Every employee of every business and company should learn OHS regulations and requirements. OHS stands for "occupational health and safety," something that is vital to every job, regardless of the duties of a job. If your employer does not offer an annual training for OH&S, you should take it upon yourself to take a course on your own. Here are three reasons why.
For Your Own Protection
OHS regulations were established by federal law and by a government agency known as OSHA. They are meant to protect every employee from the hazards of his or her job. If you are not told or taught how to operate a machine and are told to operate it without instruction, and then you get hurt and fired, that is illegal. Such regulations exist to protect your job and you in the job. Additional regulations exist to protect your physical self and protect the public/consumers from things that could hurt them.
For Legal Protection of Your Employer
Following OHS regulations helps protect your employer, too. The company or business faces regular checks by the state and federal regulatory commissions and/or inspectors. If OHS regulations are not being followed, the company/business faces steep fines and possibly more severe penalties. Even if your immediate supervisor does not follow the OHS regulations, you should so that the business/company is protected. (If you lose your job for failing to follow supervisor's orders, and those orders go against OHS, you have the right to sue.)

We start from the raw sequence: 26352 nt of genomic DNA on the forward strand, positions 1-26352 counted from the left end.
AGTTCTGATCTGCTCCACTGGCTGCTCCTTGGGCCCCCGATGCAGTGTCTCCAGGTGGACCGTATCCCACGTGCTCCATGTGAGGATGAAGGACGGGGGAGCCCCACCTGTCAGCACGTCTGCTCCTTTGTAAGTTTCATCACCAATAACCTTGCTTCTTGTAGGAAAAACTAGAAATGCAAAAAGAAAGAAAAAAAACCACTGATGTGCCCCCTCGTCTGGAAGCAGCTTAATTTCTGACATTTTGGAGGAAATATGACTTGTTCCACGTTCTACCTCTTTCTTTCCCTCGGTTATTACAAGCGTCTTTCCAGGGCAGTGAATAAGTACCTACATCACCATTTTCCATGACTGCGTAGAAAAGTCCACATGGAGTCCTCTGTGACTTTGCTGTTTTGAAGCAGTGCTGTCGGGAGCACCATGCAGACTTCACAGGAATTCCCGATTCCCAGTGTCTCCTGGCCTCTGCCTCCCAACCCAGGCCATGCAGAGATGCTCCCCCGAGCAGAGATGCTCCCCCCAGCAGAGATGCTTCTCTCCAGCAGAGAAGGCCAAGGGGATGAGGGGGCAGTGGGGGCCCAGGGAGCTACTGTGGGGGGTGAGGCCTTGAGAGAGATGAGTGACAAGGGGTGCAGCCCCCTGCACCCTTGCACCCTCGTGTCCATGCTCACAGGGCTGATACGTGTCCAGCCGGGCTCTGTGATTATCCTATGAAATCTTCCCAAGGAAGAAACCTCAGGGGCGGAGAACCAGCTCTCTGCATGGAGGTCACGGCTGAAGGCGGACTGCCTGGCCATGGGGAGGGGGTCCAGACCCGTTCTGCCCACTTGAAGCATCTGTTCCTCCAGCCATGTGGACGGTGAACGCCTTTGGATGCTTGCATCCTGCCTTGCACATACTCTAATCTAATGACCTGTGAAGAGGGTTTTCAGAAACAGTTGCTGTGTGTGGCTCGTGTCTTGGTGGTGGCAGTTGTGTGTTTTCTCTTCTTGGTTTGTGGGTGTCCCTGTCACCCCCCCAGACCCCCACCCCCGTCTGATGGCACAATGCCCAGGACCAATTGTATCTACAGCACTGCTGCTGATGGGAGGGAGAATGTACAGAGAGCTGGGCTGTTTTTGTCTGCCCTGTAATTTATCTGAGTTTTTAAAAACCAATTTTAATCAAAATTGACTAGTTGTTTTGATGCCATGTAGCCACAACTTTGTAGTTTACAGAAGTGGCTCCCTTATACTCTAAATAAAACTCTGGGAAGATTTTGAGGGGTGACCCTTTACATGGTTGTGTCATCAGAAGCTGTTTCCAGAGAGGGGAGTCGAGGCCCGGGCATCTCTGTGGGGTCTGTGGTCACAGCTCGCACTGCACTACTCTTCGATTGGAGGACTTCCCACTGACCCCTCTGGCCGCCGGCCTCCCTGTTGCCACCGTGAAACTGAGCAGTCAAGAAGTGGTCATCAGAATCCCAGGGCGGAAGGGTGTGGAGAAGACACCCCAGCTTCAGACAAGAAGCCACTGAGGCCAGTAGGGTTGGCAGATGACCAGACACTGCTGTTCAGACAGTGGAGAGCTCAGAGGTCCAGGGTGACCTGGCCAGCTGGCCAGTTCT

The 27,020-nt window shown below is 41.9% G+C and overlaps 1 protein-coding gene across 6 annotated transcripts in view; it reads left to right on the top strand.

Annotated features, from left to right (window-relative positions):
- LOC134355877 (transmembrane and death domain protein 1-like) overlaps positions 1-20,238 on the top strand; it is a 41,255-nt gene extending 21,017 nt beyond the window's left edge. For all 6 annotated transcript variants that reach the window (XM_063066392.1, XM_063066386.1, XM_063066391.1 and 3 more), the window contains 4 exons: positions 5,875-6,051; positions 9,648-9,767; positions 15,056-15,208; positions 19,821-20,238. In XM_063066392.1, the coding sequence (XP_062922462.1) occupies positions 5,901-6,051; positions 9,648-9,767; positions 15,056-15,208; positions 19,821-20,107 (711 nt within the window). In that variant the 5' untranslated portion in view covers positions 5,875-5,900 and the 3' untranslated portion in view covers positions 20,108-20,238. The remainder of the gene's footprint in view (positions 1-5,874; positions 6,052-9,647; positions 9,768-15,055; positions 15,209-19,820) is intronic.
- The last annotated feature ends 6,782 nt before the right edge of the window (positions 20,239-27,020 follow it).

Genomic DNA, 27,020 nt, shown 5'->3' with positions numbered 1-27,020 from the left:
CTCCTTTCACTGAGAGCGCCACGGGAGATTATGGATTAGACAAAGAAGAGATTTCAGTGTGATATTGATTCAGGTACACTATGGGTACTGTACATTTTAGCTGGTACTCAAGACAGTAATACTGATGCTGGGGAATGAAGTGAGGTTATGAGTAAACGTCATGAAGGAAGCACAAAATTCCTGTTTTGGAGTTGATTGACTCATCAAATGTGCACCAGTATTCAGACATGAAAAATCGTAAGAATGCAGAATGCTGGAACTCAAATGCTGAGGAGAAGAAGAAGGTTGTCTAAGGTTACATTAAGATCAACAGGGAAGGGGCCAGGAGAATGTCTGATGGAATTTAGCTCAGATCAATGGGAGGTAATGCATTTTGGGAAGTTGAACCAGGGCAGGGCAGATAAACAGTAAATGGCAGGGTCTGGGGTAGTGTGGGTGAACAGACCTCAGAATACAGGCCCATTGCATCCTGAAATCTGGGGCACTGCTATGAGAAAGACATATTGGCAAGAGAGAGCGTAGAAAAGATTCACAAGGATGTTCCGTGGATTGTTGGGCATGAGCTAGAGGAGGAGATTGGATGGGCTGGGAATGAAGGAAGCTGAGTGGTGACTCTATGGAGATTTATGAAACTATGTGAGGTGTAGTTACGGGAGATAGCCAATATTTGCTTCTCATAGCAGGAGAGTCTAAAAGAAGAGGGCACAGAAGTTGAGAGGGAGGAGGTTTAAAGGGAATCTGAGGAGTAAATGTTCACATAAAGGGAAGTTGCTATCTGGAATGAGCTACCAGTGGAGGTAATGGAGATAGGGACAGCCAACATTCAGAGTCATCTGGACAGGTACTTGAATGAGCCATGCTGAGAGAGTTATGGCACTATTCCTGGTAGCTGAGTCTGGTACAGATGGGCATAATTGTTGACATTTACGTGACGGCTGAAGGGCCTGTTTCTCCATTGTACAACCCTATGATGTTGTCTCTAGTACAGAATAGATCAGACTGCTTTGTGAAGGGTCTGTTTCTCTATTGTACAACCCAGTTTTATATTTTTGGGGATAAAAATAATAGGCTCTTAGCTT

For Legal Protection of Public Health and Safety
When you work for a company that produces food, drink, or other consumable goods, that company is required to protect public health and safety. Recalled products exist because consumers were injured or made sick from products. If those products were known to be harmful before they left the factory, the factory/company is held liable. Good employees who know OHS regulations can either stop these goods from leaving the factory or blow the whistle on the company that is being careless with the public's health and safety.
When You Know Nothing about OHS
When you know nothing about OHS regulations, your life, and the lives of others, could be put at risk. You would do whatever you are told to do, regardless of the dangers and not knowing the dangers. You would not know that you can refuse potentially harmful or fatal tasks, nor would you know that you can file for workers' compensation if your situation involves intentional or accidental harm to your person. Under OHS, your employer is required to inform you of the dangers of a job and accept your willingness not to do a task if you feel it is too dangerous. Studying OHS regulations empowers you as an employee and keeps you, and everyone around you, safe.
To become educated and learn more about OHS regulations, visit websites like ohs.com.au.